In the first, you will see that many ppl who are “against” the “safety net” actually benefit from it. Perhaps you fall into that category.

            In the second, you’ll see that the rich got that way in part b/c of a system that props them up, that they helped create. Think about society as a whole and not just about individuals or yourself, if you can.

  3. Yes, I agree Jeff. If that cap is indeed set at $1500 then it appears rich GOP’rs just gave themselves a nice little tax break.

    1. The way I read it, there is no cap. The $1500 cap is something that was previously voted down.

  4. The article implies the $1500 tax cap carried over from 2009 but it is unclear. I hope that’s not the case.

  5. So how are private sale taxes to be collected? Who pays it to who?
    Can we drive across the sate line and trans fer the car and money there?
    How is it going to be enforced?
    i foresee some sales for $1 quickly followed by “Hey look is that $2999 just lying on the ground. I better pick it up.”

    1. That’s a really good point. Legislators seem to think that they will make up the lost revenue by being able to collect on casual sales. But, like you say, who is going to enforce that it gets collected? When was the last time you filed a use tax return when you purchased something on the internet and didn’t pay sales tax? Right, I didn’t think so.

    2. Probably self-reporting like now. I sold a car last year as-is and just signed the title over, the buyer brought cash. What he reported he paid for it to the DMV, I really don’t know, or care.

    3. Yes, nothing like taxing the same thing over and over and over again. And how does it work with a trade in since technically you’re selling the dealer your car? Does the dealer pay a tax on the car he buys from you, you pay a tax on the new/used car you buy from them, and then it gets taxed again when the dealer sells it again?

      What’s my responsibility as a private seller and how soon will this translate to my yard sale being taxed?

      1. At a glance the title fee appears to discount trade-in value (to dealers, who don’t pay title fees on inventory), so while some unfortunate folk will now pay on private sales, we catch a break on luxury upgrades and avoid high ad valorem as well.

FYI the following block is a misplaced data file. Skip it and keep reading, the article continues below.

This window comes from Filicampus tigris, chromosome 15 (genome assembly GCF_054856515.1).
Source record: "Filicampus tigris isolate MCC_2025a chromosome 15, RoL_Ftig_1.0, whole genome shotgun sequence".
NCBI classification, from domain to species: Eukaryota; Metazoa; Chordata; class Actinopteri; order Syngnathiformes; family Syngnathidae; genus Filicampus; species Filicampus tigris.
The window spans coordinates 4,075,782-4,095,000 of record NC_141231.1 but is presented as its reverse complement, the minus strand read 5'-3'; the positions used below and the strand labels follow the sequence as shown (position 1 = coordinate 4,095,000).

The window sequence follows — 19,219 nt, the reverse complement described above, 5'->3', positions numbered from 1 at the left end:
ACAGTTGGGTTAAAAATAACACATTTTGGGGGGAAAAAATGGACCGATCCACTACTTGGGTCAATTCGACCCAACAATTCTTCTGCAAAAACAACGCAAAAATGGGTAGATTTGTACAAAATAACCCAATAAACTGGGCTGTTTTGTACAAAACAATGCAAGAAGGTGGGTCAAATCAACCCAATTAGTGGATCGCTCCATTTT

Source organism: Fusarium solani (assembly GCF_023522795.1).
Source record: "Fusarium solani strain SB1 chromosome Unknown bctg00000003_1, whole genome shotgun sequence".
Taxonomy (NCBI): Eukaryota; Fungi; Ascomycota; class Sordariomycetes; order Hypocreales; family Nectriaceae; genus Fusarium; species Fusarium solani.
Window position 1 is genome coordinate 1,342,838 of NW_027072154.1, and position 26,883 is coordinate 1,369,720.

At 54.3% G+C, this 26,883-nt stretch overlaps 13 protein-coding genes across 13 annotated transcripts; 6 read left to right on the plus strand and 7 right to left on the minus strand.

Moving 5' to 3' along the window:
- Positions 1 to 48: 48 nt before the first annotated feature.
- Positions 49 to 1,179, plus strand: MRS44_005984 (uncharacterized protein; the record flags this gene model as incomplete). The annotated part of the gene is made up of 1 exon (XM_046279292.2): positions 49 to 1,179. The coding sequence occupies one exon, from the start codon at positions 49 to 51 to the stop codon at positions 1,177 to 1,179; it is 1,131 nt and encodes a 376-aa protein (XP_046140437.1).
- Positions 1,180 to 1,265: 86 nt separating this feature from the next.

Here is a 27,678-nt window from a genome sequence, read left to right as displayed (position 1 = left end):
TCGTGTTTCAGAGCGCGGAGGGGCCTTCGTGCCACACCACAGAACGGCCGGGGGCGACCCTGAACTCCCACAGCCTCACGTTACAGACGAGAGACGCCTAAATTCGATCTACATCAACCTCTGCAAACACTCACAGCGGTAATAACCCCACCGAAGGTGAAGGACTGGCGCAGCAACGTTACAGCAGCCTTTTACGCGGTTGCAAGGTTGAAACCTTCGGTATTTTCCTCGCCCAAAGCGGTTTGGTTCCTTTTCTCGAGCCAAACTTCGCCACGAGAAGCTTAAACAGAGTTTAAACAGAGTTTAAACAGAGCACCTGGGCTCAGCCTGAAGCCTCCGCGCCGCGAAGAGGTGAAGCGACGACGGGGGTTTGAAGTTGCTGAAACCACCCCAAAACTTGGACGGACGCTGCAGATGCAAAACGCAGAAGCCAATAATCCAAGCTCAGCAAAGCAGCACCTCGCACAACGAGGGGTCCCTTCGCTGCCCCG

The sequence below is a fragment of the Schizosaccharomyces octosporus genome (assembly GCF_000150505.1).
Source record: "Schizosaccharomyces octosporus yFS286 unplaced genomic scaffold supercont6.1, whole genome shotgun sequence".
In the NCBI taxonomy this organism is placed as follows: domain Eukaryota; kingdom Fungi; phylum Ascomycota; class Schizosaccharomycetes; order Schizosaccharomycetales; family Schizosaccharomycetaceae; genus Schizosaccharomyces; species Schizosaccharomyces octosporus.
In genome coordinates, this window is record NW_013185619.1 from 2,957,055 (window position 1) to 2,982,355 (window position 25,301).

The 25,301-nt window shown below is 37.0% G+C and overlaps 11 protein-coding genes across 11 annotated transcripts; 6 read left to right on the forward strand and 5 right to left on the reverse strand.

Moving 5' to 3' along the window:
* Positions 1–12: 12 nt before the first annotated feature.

6. Re: Melton’s break-ins. I thought crime wasn’t supposed to happen in this neighborhood until after Walmart got here? Totally sucks to be broken into twice in a two week period. Some resourceful entrepreneur needs to design an alarm system with a trip wire that electrocutes/tasers thieves who break and enter.

    1. A very clear surveillance video of both perps and their car is on the Medlock Park Facebook page. They came prepared with masks and gloves but their faces are visible at some points during the 6! minutes they cased the back door. Calm, cool, and experienced.

  7. My heart aches for the folks over at the Dunwoody Community Garden. I truly hope they catch whomever did such a mean, wasteful, hurtful act! If I found out my kid was involved in such a thing, s/he wouldn’t be able to sit down for a week (which is just as well, since I’d have her/him on bended knees over there, replanting & repairing the damage)!

    1. I would be happy to help put a whuppin’ on the cushions of whoever did this and then keep them working in the gardens for many, many, many, many hours.

    2. Reason #3,428 it’s good that I don’t have kids. If I did, and I found out they did this (and I have no doubt it would be *my* kids), I’d be going to jail right along with them and they’d be begging to not be put in the same cell as me.

    3. Revenue-Negative Household (a.k.a., My unruly brood is here to clog your sidewalks and erode your tax base.) says:

      If the DPD catches the vandals, perhaps a fitting punishment would be to work some community service hours at the food bank where the crops were going to feed some needy families.

      1. John Heneghan’s Dunwoody Blog reports that both Home Depot and Costco stepped up to provide volunteers and materials to replace the damage and the lost produce.
        Two companies doing good and earning some respect from the neighborhood.

  8. It was pointed out on another blog that while the ad valorem tax is deductible if you itemize on your federal return, the title tax is a fee and cannot be deducted.

    1. And supposedly it will also replace the sales tax charged on cars purchased from dealer, which until this year, could be added to the normal sales tax itemized deduction if you took sales tax in lieu of state income tax as a deduction. That didn’t apply to some people and besides, unless Congress renews it, the sales tax deduction expired last year.

  9. I’m soooo late getting back into this…. sorry, busy couple of days at work.

    Does Dawgfan live in Decatur? Does he realize we have really high taxes here?

    Joe – no GOPers are not the only ones buying expensive cars, but the article states it was pushed by the Republicans.

    Anyway, no cap… I’m good with it. Well, actually, I can complain about taxes as well as the next guy, but if there’s going to be a tax, I’d like to see it applied fairly to all.